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Rise of the Internet Created a New Generation of Teen Porn Addiction

Teen covering porn on computer screen with his hand  

Unfortunately, with the rise of teen internet addiction, there’s another potentially troubling trend, which is teen porn addiction. A professor and activist named Dr. Gail Dines has recently described the addiction to the internet and mobile devices as well as pornography as a “public health emergency.” She started Culture Reframed, a non-profit organization, to address the issue. Culture Reframed works to educate parents on how to help their children learn about handling porn addiction.

According to Dr. Dines, society needs to make a collective response to the generation she says is being “raised on porn.” She said hardcore porn is free, accessible and anonymous, which are factors driving demand, including among young people.

The Rise of the Internet

Researchers believe teenage internet addiction showcases many of the same signs and effects of addiction to substances. For example, teenagers may turn to smartphones and internet-enabled devices to numb themselves from what’s going on around them, which is also a reason teens frequently turn to substances. However, treating this kind of addiction can be more challenging than treating substance addiction, because essentially everyone has to access to the internet and digital world to function in modern society.

Digital addictions aren’t currently listed in the Diagnostic and Statistical Manual of Mental Disorders, and there’s some debate as to whether or not they should be. Dr. Anna Lembke, who serves as a Stanford University psychiatrist and an assistant professor of addiction medicine, told NPR that she sees the classic patterns of addiction in people who compulsively use the internet. She told NPR that addiction begins with occasional use and then moves to recreational use. That then turns into daily use and ultimately use that creates consequences in someone’s life, and yet they continue to use anyway.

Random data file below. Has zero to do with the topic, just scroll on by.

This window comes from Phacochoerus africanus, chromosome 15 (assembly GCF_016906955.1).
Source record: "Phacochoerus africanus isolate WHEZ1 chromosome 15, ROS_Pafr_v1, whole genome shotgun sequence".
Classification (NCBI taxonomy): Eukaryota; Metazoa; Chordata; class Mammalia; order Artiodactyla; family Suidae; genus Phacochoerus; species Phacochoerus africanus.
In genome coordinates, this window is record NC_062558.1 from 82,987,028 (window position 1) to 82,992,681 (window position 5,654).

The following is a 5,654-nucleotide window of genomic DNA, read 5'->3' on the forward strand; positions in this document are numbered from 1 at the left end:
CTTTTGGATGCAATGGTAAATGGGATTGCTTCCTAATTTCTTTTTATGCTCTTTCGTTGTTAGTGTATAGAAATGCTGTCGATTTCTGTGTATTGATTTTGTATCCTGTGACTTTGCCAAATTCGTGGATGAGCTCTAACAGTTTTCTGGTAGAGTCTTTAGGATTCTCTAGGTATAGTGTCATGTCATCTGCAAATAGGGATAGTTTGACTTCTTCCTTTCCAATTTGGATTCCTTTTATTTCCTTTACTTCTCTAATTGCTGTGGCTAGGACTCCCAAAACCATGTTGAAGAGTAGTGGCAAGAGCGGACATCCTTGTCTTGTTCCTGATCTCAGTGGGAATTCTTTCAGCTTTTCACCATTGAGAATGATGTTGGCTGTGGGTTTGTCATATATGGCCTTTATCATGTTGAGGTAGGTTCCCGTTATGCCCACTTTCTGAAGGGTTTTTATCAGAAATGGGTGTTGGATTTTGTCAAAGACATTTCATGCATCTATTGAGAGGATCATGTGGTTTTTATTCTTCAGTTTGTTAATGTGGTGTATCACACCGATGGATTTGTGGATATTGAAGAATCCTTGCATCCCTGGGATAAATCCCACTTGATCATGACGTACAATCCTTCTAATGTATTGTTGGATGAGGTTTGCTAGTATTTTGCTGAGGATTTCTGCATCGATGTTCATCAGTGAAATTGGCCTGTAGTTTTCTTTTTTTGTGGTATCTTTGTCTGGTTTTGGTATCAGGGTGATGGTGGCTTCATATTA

Some scanning studies have looked at the brains of people who are online. Researchers have found in some cases, the reward pathway activation in the brain is similar to what’s seen when people have a substance use disorder.

Internet Access Led Many Teens to Porn Addiction

With the rise of internet access, more teens may be accessing porn. For example, there was a study called The Porn Phenomenon that looked at trends of teens’ access to porn. The study found that among teens and young adults between the ages of 13 and 24, only around 32% feel viewing porn is wrong. One in three Americans seek out porn at least once a month and between 6-12% of people who are 13 and older view porn daily. Fourteen to 21% view it weekly.

Separately, the University of Nebraska Lincoln cited research showing the younger someone is at their first porn exposure, the greater their porn consumption may be.

One of the big problems with accessing porn as a teen is the fact that it can lead to a dependence on it for sexual development, yet porn is not a good place to learn about healthy sexual behaviors. Pornography can alter a young person’s view of what sex should be, and it can lead to self-esteem problems or alter perceptions of respect and consent.

Signs of Teenage Porn Addiction

As a parent, the following are possible signs of porn addiction in teens that might be a red flag to have a conversation:

  • Isolation or staying up late at night online
  • Trying to keep porn viewing a secret
  • Being unable to stop viewing porn
  • Denial or anger when confronted
  • Continuing to view porn even when there are consequences of doing so
  • Depression, anger or changes in mood and behavior
  • Hypersexual behaviors or vocabulary
  • Being protective or guarded regarding devices

With so many teens having access to porn, parents should be aware of what the effects of viewing it at an early age can be as well as how to recognize the red flags that a problem may exist.

Sources:

Allen, Ginger. “Smart Phones, Computers Creating Generation of Porn Addicts; Some States Call It Public Health Emergency.” CBS DFW, September 25, 2019. Accessed November 3, 2019.

The University of Nebraska Lincoln. “Age and Experience of First Exposure to Pornography: Relations to Masculine Norms.” Accessed November 3, 2019.

Barna Group. “Porn in the Digital Age: New Research Reveals 10 Trends.” April 6, 2016. Accessed November 3, 2019.

McClurg, Lesley. “Is ‘Internet Addiction’ Real?” NPR, May 18, 2017. Accessed November 3, 2019.

Auerbach, Dalia. “How Pornography Affects the Teen Brain.” Parentology, July 8, 2019. Accessed November 3, 2019.

Therapy Associates. “Navigating Pornography Addiction: A Guide For Parents.” 2013. Accessed November 3, 2019.

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